Artists, musicians, actors, and activists from all over the world joined Global Citizen Live in September for 24 hours of action to defeat poverty and defend the planet. And whether it was on stage or off, this year showed us that star power can create waves of everlasting change.
The COVID-19 pandemic continues to rage on as wealthy countries hoard vaccines and fail to share life-saving technologies. World leaders met in Glasgow for the United Nations Climate Change Conference (COP26) and failed to meet the commitments necessary to protect the world’s most vulnerable from the impacts of global warming. Global hunger rates rose with poverty, conflict, and climate change pushing 42 million people to the brink of starvation.
But 2021 was also a year full of humanitarian efforts and philanthropic giving. BTS delivered a hopeful speech at the UN, Selena Gomez stood up for vaccine sharing, Global Citizen artists helped partners announce millions of vaccine doses, and Prince Harry called for environmental protection. From calls for vaccine equity to demands for racial equality, celebrities showed up this year, using their platform to champion change all over the world.
Here are 10 moments of inspiring celebrity activism that gives us hope for the new year.
1. Lizzo called out institutional racism at Global Citizen Live.
AS WE TALK ABOUT CLIMATE CHANGE, SOLVING HOMELESSNESS, AND MAKING THE WORLD A BETTER PLACE.. WE HAVE TO TALK ABOUT THE INSTITUTIONALIZED RACISM THAT HAPPENS IN THIS COUNTRY ALL THE TIME.— ALL THE RUMORS ARE TRUE (@lizzo) September 26, 2021
Have you been to a Lizzo show? #Liztalkpic.twitter.com/43x0XqzIuz
Lizzo took the stage in Central Park at Global Citizen Live and brought more than her flute with her. The “Rumors” singer stood in front of an audience of 60,000 people and called for the acknowledgement of the history of racism the US has been built on.
“I have to shout out that the land we’re standing on is Seneca Village, and if you don’t know what it is, that was an affluent African American community that lived here in the early 1900s,” Lizzo said in the middle of her set. “They were evicted and bulldozed so they could build this park.”
Lizzo went on to speak about the interconnectedness of issues such as poverty and climate justice.
“As we talk about climate change and making the world a better place and solving homelessness, we also have to talk about the institutionalized racism that happens in this country all the time. And if we don’t talk about our history constructively, how can we build a better future?”
2. BTS took over the UN General Assembly to deliver a speech on climate action, COVID-19 vaccines, and hope.
From becoming special presidential envoys to South Korea to reaching a $3.6 million benchmark for their UNICEF campaign, Global Citizen artist and K-pop icons BTS have had an awe-inspiring year.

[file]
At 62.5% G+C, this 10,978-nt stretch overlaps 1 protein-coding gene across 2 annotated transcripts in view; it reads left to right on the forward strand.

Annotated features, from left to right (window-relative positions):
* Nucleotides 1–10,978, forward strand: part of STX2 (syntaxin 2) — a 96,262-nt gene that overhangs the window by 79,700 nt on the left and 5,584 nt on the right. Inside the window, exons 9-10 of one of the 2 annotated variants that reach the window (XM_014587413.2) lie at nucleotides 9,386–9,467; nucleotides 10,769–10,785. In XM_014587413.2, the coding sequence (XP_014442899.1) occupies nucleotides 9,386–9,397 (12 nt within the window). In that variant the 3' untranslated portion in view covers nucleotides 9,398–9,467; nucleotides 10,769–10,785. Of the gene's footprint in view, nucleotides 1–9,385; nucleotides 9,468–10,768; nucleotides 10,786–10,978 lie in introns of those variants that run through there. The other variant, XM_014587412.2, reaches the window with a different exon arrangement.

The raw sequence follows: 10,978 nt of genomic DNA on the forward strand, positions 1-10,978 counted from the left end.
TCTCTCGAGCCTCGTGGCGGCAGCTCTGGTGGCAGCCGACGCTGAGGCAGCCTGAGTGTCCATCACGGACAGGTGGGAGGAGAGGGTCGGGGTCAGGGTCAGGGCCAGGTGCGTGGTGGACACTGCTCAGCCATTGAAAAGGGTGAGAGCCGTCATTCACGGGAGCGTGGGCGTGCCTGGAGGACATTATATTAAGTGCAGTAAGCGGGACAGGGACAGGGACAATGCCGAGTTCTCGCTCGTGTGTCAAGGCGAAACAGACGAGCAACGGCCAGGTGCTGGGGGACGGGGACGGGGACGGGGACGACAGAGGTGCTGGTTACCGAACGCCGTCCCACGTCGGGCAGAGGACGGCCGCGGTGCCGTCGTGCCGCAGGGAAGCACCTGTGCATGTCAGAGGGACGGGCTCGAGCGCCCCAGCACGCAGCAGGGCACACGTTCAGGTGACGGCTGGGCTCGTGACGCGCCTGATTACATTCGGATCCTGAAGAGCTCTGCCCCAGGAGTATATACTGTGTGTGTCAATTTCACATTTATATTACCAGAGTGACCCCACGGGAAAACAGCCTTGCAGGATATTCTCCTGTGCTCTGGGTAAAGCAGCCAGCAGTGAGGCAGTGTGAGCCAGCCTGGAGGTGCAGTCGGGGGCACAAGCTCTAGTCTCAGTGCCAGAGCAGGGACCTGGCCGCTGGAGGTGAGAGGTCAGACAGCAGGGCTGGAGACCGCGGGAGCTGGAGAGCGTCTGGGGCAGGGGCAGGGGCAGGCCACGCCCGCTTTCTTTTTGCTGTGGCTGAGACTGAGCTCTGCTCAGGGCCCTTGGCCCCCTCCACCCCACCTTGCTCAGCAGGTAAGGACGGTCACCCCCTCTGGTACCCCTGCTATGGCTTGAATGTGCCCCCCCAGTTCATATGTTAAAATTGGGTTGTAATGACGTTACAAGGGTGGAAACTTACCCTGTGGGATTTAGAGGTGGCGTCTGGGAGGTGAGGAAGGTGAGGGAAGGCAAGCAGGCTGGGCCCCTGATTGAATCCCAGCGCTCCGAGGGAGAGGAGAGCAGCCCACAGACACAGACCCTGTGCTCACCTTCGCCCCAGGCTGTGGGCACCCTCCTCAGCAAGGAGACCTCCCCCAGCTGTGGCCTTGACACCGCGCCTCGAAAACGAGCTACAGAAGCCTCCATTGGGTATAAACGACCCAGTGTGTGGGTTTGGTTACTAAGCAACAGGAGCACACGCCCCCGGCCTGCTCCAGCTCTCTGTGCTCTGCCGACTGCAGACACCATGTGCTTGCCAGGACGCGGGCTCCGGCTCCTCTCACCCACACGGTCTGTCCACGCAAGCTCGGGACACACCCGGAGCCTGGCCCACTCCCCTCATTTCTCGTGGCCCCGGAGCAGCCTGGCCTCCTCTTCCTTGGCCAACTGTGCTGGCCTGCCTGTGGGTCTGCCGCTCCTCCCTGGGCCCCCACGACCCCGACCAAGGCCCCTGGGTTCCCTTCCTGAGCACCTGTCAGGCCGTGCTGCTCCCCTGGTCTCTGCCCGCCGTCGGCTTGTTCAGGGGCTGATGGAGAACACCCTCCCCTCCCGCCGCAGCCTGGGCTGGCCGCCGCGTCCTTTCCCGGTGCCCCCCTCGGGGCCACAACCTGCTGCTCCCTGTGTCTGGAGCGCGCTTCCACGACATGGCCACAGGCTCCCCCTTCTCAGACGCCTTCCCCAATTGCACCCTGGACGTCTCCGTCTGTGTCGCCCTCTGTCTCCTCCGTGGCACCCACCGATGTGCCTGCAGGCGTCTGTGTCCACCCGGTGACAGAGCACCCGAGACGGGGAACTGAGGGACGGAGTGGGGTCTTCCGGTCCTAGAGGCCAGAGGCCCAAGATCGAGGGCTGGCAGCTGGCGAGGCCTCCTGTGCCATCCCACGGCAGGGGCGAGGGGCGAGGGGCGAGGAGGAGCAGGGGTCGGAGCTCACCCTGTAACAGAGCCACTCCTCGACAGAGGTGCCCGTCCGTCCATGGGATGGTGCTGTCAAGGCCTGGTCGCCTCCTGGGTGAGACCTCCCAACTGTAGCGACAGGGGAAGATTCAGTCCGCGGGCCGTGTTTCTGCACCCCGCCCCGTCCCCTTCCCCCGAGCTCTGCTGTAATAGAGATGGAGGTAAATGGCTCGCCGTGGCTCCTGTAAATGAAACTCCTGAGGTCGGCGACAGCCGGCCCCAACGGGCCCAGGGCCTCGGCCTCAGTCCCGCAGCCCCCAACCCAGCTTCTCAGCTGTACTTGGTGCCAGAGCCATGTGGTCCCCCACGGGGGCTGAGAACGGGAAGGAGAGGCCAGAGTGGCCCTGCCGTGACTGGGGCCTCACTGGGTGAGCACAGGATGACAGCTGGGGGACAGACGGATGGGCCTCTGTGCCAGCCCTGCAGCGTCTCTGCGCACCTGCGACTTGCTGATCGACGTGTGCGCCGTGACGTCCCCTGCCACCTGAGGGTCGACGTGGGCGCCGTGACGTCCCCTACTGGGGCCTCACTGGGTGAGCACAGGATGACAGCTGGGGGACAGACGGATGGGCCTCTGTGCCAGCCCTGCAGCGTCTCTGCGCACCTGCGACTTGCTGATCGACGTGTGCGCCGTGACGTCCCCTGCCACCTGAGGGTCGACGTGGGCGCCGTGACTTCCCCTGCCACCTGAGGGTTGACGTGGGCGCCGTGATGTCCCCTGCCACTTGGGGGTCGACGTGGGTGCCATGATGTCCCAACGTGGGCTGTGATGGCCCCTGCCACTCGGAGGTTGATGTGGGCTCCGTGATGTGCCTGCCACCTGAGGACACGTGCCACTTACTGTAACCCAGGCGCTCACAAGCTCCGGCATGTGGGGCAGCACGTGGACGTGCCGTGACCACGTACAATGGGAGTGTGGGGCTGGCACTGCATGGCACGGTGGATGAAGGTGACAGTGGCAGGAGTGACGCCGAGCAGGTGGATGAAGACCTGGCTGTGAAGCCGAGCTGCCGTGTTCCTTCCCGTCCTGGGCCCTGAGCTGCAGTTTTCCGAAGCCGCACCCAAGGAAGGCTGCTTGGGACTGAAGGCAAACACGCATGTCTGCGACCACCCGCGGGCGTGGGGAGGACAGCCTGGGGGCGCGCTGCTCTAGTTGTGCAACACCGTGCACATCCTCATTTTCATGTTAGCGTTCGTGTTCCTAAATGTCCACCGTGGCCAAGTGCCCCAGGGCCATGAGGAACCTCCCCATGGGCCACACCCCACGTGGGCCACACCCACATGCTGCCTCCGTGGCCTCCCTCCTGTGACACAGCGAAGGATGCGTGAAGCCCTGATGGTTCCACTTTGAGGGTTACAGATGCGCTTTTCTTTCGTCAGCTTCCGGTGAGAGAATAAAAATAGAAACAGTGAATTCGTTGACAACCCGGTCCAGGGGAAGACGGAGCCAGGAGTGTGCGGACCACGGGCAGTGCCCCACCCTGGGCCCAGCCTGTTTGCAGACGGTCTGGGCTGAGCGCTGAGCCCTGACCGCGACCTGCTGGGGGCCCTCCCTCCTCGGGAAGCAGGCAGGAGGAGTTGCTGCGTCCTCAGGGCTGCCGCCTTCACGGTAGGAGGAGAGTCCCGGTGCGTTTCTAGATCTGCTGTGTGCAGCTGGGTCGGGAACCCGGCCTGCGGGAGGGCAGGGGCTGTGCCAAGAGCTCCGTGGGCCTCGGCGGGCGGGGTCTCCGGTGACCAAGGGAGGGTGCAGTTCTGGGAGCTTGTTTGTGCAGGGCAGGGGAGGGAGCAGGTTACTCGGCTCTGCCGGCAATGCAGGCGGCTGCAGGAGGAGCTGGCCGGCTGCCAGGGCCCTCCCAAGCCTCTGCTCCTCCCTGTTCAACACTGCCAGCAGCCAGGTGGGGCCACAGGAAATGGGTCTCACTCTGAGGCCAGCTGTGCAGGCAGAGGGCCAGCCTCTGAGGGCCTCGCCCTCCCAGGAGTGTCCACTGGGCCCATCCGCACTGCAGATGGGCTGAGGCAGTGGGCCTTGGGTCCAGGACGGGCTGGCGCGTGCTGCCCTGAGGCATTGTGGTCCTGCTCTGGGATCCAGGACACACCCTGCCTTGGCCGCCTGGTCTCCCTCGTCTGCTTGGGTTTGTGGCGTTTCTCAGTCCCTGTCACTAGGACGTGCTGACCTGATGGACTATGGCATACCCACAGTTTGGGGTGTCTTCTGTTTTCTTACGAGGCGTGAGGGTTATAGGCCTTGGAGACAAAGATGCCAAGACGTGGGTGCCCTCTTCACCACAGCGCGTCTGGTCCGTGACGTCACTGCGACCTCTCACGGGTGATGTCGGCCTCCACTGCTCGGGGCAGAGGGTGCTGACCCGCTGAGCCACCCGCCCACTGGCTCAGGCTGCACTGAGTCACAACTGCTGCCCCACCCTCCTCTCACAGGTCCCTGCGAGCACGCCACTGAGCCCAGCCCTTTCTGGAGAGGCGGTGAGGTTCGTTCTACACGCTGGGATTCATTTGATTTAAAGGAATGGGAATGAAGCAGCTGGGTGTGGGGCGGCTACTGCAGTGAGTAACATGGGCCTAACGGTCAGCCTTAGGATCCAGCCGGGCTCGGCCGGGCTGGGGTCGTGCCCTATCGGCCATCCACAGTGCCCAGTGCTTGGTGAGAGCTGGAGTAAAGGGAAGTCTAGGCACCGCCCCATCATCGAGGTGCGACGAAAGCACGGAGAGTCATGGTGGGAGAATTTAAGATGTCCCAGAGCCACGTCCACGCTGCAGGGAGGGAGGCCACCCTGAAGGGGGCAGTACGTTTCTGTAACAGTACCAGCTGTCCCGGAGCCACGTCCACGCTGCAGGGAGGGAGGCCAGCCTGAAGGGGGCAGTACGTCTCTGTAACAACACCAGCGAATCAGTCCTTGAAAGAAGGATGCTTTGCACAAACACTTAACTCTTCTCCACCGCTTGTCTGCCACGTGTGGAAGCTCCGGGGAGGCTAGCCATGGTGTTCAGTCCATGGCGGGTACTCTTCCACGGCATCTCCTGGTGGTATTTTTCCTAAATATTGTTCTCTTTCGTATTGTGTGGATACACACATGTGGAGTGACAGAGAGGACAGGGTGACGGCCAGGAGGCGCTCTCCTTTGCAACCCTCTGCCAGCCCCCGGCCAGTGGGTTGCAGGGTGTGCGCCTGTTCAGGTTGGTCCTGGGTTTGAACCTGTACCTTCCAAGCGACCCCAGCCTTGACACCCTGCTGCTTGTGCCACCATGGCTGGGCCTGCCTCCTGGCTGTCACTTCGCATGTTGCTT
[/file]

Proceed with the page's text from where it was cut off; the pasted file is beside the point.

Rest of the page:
In September, the seven-membered band joined President Moon Jae-in at the UN Sustainable Development Goals Moment in New York City and delivered a speech about the resiliency of global youth and keeping hope through difficult times.
“Maybe because we feel an encroaching sense of dread that our time on this earth is limited, we just talk about the things we mourn, and I shudder to think about mourning for the earth,” said BTS member J-Hope. “Everyone agrees that climate change is an important problem, but talking about what the best solution might be … that’s not easy.”
The influential band also spoke on COVID-19 pandemic recovery, vaccines, and the importance of taking action.
“Yes, all seven of us, of course we received vaccinations. The vaccination was a sort of ticket to meeting our fans waiting for us and to being able to stand here before you today,” said J-Hope. “Just like we said in our message today, we too are doing the things that we’re able to do right now.”
3. Prince Harry penned an impassioned op-ed to stop oil drilling in Southern Africa.
Prince Harry, The Duke of Sussex, teamed up with Namibian environmental activist Reinhold Mangundu in October to call for a moratorium on oil drilling in order to protect the Okavango watershed in Southern Africa. The two wrote an op-ed in the Washington Post outlining the threats oil drilling poses to natural environments.
“There is no way to repair the damage from these kinds of mistakes. Drilling is an outdated gamble that reaps disastrous consequences for many, and incredible riches for a powerful few,” they wrote. “It represents a continued investment in fossil fuels instead of renewable energies.”
You can join Mangundu, Prince Harry, and Global Citizen partner Re:wild in advocating for the protection of the Okavango from corporate drilling by signing the open letter here.
4. Davido raised $600K for orphanages in Nigeria.
Update #werisebiftingotherspic.twitter.com/KeyfMY53qm— Davido (@davido) November 29, 2021
Nigerian Afrobeats musician and Global Citizen performer Davido celebrated his 29th birthday in November by raising funds through Twitter for orphanages in Nigeria. The singer donated $120,000 himself and announced that he had assembled a five-person committee to help distribute the funds.
“I truly appreciate everyone who donated hard-earned funds and I am very thankful for your generosity,” he wrote. “I have always been passionate about giving back and helping people.”
5. Billie Eilish spoke out for climate action and animal protection.
The fabulous vegan star Billie Eilish spent this year advocating for climate action and using her influence to institute change. From executive producing a recently released documentary on structural racism and food deserts to dropping a line of sustainable merch, Eilish consistently championed the causes she believes in.
In October, ahead of COP26, Eilish joined forces with environmental initiatives Green Futures and Arctic Basecamp along with Rainn Wilson, climate activist Daze Adhaji, Robert Irwin, and other celebrities to share a video message on the power of a unified call for environmental protection.
“This year our leaders are deciding the global actions required [for] the environment and climate emergency in a critical decade for our planet,” Eilish said in the video. “We must stand together and speak up to save our planet, not just for us but for our future generations.”
In September, the “Happier Than Ever” singer used her Met Gala debut to send a message about animal cruelty and inspire change in the fashion industry.
“It was an honor to wear this dress knowing that going forward Oscar de la Renta will be completely fur-free!!!!” Eilish wrote in an Instagram post.
Eilish also joined the Global Citizen Live stage in New York in September and called on US President Biden to deliver on the country’s pledge to fund climate finance for developing countries.
6. Rihanna stood up against Asian American hate crimes.